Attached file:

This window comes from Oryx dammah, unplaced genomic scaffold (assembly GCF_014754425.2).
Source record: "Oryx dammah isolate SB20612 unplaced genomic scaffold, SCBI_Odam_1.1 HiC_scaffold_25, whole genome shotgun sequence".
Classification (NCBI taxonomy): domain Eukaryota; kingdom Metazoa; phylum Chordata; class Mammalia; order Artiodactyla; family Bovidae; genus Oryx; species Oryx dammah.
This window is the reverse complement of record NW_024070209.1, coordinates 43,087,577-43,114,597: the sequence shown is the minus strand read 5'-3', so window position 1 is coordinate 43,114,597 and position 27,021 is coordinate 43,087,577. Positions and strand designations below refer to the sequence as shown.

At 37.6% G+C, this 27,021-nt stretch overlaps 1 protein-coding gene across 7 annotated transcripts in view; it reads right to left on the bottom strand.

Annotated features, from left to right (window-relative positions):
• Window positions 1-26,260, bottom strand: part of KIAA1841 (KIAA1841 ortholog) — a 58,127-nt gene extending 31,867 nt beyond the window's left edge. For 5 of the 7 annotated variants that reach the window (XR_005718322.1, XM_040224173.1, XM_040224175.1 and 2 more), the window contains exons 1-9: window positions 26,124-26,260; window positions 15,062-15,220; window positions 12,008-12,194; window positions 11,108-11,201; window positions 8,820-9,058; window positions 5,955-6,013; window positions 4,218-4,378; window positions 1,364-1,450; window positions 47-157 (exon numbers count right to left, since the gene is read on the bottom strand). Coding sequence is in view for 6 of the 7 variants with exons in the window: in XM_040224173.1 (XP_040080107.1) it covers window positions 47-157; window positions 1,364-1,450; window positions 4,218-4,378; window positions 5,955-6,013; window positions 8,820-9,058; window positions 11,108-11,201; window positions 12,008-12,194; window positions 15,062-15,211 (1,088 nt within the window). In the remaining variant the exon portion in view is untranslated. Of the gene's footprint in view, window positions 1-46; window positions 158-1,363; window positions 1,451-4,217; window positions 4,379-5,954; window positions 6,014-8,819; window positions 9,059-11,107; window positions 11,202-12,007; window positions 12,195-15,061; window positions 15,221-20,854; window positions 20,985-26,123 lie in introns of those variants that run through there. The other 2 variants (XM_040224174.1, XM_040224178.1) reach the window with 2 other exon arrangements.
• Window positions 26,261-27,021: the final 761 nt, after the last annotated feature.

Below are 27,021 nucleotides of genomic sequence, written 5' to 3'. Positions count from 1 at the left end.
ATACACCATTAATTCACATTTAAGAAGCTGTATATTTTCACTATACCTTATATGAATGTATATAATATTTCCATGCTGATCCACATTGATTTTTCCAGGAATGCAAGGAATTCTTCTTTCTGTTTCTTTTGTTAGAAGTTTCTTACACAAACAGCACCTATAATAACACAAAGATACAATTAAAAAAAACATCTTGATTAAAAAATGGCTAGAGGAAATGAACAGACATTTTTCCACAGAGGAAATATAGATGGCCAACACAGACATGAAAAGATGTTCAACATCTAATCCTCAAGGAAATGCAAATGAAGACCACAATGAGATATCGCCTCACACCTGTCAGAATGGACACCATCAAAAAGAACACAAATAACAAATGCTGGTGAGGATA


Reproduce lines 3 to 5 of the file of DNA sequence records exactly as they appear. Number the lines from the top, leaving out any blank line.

Classification (NCBI taxonomy): domain Eukaryota; kingdom Metazoa; phylum Chordata; class Mammalia; order Artiodactyla; family Bovidae; genus Oryx; species Oryx dammah.
This window is the reverse complement of record NW_024070209.1, coordinates 43,087,577-43,114,597: the sequence shown is the minus strand read 5'-3', so window position 1 is coordinate 43,114,597 and position 27,021 is coordinate 43,087,577. Positions and strand designations below refer to the sequence as shown.

At 37.6% G+C, this 27,021-nt stretch overlaps 1 protein-coding gene across 7 annotated transcripts in view; it reads right to left on the bottom strand.